# Show me your calculator program.

After readingthis thread in the pit, I’m curious as to what a “simple command line calculator program that will do basic arithmetic(±/*^())” would look like in the various languages available today. Most respondants in that thread seemed to think that this was a trivial excercise, so I want to see some code!

I’ll start, and as I’m a sysprog on a z/OS mainframe with not very much exposure to C, C++, VB, etc., I’m going to fall back on what I know, which is REXX. This program will do exactly what is asked for.

I don’t propose this to be a contest or anything like that, but I’m genuinely interested in how this problem is solved in different languages.

My contribution:

``````

/*=============================== Rexx ===============================*/
true = (0 = 0)
false = (0 = 1)
continue? = true
Say 'Enter Expression:'
Parse External expr

Call Get_next_char
result = Expression()
If nextchar = '' & continue? Then
Say 'The Result is: ' result
Else
Say 'Syntax Error'

Exit

/*====================================================================*/
Get_next_char:
nextchar = ' '
Do Until nextchar ¬= ' ' | Length(expr) = 0
Parse Var expr nextchar 2 expr
End

Return

/*====================================================================*/
Expression: Procedure Expose nextchar continue? expr true false
value = Term()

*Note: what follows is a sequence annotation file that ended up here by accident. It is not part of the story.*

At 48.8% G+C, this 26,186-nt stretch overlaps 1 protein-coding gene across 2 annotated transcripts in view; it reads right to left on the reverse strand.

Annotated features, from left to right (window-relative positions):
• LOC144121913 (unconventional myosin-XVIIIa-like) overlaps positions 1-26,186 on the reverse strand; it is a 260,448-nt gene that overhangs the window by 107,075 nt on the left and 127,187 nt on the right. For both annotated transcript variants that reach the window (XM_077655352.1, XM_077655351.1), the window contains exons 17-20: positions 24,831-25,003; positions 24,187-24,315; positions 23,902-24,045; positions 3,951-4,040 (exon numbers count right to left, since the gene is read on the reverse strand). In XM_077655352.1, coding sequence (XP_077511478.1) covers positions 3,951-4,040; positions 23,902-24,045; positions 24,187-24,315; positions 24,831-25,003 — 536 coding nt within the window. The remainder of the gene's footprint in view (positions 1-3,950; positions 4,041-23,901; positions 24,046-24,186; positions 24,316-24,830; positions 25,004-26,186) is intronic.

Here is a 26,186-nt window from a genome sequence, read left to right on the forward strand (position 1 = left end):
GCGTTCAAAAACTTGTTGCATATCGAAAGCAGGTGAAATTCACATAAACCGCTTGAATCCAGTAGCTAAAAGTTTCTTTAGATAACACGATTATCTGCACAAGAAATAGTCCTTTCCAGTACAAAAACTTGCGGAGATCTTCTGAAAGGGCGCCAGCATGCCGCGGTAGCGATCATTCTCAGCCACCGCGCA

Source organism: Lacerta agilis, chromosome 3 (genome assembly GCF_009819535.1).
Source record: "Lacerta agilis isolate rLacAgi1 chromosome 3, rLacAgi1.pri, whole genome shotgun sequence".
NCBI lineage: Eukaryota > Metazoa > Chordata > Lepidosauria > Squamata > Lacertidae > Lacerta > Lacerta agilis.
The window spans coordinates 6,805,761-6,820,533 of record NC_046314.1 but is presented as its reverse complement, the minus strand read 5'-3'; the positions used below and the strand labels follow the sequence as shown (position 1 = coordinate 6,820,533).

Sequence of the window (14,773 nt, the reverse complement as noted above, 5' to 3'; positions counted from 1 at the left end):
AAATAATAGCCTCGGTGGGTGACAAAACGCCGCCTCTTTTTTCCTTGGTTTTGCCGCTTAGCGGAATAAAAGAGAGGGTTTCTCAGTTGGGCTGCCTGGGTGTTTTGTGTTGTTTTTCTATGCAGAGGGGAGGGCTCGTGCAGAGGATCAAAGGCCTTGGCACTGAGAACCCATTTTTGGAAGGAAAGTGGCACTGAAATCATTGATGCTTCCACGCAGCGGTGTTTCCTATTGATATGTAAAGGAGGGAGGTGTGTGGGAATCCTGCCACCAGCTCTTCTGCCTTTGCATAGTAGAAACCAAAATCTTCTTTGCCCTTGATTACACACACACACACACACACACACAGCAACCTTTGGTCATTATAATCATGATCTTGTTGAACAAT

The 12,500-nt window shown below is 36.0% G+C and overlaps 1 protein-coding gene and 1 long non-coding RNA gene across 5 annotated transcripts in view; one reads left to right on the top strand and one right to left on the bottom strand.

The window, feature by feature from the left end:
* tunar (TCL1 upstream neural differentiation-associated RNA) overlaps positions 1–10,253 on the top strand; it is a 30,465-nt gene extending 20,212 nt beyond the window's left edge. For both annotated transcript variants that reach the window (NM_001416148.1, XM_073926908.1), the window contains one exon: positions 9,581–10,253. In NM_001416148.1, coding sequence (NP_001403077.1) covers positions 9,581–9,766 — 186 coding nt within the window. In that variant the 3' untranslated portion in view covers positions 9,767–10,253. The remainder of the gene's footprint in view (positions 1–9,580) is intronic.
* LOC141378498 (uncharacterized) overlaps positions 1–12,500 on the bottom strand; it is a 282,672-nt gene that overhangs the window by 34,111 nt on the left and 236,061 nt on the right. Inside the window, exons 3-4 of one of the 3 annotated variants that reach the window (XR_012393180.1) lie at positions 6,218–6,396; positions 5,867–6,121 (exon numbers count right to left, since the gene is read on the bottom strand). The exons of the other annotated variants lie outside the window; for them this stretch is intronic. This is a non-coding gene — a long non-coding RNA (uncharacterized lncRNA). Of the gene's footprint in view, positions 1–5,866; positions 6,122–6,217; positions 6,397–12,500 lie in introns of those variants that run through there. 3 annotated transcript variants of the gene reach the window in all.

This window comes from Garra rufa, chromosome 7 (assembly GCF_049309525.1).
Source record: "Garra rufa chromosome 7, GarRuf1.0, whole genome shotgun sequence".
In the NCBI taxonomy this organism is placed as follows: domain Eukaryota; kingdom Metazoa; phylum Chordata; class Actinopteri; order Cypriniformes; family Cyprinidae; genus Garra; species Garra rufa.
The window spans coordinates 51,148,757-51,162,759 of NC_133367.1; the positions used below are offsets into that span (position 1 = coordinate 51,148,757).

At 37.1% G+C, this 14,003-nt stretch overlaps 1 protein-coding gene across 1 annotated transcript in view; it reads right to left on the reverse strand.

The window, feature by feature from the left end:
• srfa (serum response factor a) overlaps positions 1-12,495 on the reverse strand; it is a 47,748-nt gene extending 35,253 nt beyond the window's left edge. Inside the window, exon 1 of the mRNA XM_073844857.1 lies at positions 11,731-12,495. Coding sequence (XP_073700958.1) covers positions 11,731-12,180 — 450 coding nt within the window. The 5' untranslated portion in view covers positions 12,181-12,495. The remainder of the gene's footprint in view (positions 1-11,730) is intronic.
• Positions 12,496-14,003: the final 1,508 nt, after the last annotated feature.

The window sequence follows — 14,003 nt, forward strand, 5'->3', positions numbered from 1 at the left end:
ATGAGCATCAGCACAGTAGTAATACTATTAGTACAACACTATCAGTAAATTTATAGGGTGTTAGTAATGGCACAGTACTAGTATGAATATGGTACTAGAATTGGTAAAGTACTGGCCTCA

Do Forever
Select
When nextchar = '+' Then
Do
Call Get_next_char
value = value + Term()
End
When nextchar = '-' Then
Do
Call Get_next_char
value = value - Term()
End
Otherwise
Leave
End
End

Return value

/*====================================================================*/
Term: Procedure Expose nextchar continue? expr true false
value = Factor()
Do Forever
Select
When nextchar = '*' Then
Do
Call Get_next_char
value = value * Factor()
End
When nextchar = '#' Then
Do
Call Get_next_char
value = value ** Term()
End
When nextchar = '/' Then
Do
Call Get_next_char
divisor = Factor()
If divisor ¬= 0 Then
value = value / divisor
Else
Do
Say 'Division by Zero'
Exit
End
End
Otherwise
Leave
End
End

Return value

/*====================================================================*/
Factor: Procedure Expose continue? nextchar expr true false
value = 0
count = 0
decimal_point? = false

If (nextchar <= 9) & (nextchar >= 0) Then
Do
Do While (nextchar <= 9 & nextchar >= 0)
value = value * 10 + nextchar
Call Get_next_char
If decimal_point? Then
count = count + 1
If nextchar = '.' Then
Do
Call Get_next_char
decimal_point? = true
End
End

Do i = 0 By 1 While i < count
value = value / 10
End
Return value
End
Else
Select
When nextchar = '-' Then
Do
Call Get_next_char
Return -1 * Factor()
End
When nextchar = '(' Then
Do
Call Get_next_char

value = Expression()
If nextchar ¬= ')' Then
Do
Say 'Mismatched Parentheses'
Exit
End
Else
Do
Call Get_next_char
Return value
End
End
When nextchar = '.' Then
decimal_point? = true
Otherwise
continue? = false
End

Return 0

``````

Mine would look like this

``````

#include <iostream.h>
#include <fstream.h>
#include <stdio.h>
#include <stdlib.h>
#include <conio.h>

int main(int argc, char* argv[])